As expected, New Jersey has proposed its own fiduciary rule that requires all investment professionals registered with the state’s Bureau of Securities to place the interests of their clients above their own when recommending securities or providing investment advice.
The proposed rule, covers broker-dealers, agents and advisors but excludes advisors who already act as fiduciaries to ERISA-covered retirement funds, unlike Nevada’s proposed rule.
“If the federal government won’t act to to protect investors, then we will,” said New Jersey Attorney General Gurbir Grewall in a statement referring to the federal government’s abandonment of the Labor Department’s fiduciary rule in favor of a best interest contract, which is still pending at the SEC. “The rule we’re proposing will provide important safeguards for New Jersey families when they invest, save, and plan for the future.”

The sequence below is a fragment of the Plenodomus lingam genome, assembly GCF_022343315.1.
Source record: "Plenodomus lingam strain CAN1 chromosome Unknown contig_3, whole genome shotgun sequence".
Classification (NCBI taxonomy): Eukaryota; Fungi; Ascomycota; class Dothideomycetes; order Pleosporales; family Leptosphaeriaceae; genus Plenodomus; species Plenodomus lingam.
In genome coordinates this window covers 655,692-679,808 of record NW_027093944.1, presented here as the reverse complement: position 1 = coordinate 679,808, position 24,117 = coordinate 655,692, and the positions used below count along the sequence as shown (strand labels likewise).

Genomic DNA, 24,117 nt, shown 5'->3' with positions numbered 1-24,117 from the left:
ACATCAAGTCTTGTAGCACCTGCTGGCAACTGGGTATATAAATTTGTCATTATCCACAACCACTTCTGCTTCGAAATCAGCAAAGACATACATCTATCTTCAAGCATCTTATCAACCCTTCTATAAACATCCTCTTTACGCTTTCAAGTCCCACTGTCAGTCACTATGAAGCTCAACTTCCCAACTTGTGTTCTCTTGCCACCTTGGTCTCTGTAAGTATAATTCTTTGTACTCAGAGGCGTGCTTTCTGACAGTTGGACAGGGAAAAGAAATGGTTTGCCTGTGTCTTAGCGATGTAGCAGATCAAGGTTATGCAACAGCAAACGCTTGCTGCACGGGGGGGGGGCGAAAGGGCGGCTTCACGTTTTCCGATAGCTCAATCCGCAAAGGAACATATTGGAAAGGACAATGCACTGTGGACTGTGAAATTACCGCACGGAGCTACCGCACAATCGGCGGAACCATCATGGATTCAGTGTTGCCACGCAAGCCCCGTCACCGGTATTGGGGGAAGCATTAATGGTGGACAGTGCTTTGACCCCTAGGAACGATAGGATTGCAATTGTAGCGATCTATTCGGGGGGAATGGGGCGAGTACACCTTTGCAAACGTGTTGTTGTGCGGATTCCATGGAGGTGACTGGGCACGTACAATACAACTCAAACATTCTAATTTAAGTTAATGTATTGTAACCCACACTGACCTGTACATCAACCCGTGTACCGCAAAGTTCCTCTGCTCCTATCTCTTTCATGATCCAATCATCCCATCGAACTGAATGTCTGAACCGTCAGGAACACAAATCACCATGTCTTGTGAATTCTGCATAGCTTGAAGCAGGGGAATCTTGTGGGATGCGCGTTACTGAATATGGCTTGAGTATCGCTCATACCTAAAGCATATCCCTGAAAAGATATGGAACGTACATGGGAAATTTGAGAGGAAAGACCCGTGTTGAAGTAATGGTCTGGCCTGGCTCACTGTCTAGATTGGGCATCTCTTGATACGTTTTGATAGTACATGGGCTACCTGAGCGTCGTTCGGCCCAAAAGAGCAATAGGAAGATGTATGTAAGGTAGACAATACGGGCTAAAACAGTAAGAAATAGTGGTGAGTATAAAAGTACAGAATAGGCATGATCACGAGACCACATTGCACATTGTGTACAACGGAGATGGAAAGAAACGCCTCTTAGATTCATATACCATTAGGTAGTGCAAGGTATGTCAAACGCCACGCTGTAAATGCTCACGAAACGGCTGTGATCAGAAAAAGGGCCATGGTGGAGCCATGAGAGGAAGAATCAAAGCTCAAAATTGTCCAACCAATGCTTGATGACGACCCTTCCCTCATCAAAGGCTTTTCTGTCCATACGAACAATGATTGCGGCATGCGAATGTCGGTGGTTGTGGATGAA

Under the proposal, all investment registered financial services professionals are required to act in accordance with their fiduciary duty when providing investment advice or recommending an investment strategy, the opening or transfer of assets to any type of account, the purchase, sale or exchange of any security, according to the press release from the New Jersey Bureau of Securities. Failing to do so would constitute “dishonest and unethical practice,” according to the proposal.